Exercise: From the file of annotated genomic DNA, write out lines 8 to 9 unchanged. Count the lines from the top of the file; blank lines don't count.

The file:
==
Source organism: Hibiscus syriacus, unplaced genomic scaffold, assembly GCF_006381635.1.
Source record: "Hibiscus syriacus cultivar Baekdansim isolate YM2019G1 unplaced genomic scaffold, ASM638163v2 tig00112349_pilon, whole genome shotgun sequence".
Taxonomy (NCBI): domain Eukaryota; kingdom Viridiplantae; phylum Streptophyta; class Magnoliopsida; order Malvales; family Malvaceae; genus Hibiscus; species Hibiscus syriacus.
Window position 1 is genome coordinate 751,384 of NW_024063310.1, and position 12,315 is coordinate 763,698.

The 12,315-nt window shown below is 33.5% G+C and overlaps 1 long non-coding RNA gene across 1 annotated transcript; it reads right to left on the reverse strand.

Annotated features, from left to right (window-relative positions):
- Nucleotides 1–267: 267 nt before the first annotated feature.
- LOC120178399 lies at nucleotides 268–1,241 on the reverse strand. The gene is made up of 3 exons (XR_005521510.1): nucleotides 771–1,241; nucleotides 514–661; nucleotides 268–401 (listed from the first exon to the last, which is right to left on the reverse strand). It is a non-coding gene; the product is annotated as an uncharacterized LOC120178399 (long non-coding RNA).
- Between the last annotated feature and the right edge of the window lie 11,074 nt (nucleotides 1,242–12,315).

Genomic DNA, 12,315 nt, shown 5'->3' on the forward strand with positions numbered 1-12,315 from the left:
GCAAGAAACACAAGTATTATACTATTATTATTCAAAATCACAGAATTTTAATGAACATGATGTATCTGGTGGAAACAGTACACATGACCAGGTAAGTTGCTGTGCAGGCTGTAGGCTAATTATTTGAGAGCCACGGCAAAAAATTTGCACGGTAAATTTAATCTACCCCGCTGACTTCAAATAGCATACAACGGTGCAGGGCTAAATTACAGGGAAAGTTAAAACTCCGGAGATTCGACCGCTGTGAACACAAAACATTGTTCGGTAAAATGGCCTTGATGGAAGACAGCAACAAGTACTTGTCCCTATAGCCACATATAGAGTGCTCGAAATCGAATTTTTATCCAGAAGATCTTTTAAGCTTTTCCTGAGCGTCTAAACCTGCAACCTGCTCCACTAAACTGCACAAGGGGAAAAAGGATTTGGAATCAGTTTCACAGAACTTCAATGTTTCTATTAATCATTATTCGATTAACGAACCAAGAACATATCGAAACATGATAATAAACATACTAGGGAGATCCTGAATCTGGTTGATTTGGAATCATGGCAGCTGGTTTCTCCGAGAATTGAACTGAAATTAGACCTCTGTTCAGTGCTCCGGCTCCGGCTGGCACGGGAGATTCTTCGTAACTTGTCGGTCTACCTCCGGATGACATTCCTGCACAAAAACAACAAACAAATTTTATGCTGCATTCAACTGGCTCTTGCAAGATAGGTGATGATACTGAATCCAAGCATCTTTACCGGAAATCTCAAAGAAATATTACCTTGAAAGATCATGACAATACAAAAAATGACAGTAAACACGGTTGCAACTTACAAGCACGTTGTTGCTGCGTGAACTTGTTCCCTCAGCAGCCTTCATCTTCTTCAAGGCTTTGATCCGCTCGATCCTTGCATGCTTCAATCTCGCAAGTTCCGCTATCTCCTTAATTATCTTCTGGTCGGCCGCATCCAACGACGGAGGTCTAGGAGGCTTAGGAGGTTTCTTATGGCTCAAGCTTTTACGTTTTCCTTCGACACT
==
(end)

- LOC120178399 lies at nucleotides 268–1,241 on the reverse strand. The gene is made up of 3 exons (XR_005521510.1): nucleotides 771–1,241; nucleotides 514–661; nucleotides 268–401 (listed from the first exon to the last, which is right to left on the reverse strand). It is a non-coding gene; the product is annotated as an uncharacterized LOC120178399 (long non-coding RNA).
- Between the last annotated feature and the right edge of the window lie 11,074 nt (nucleotides 1,242–12,315).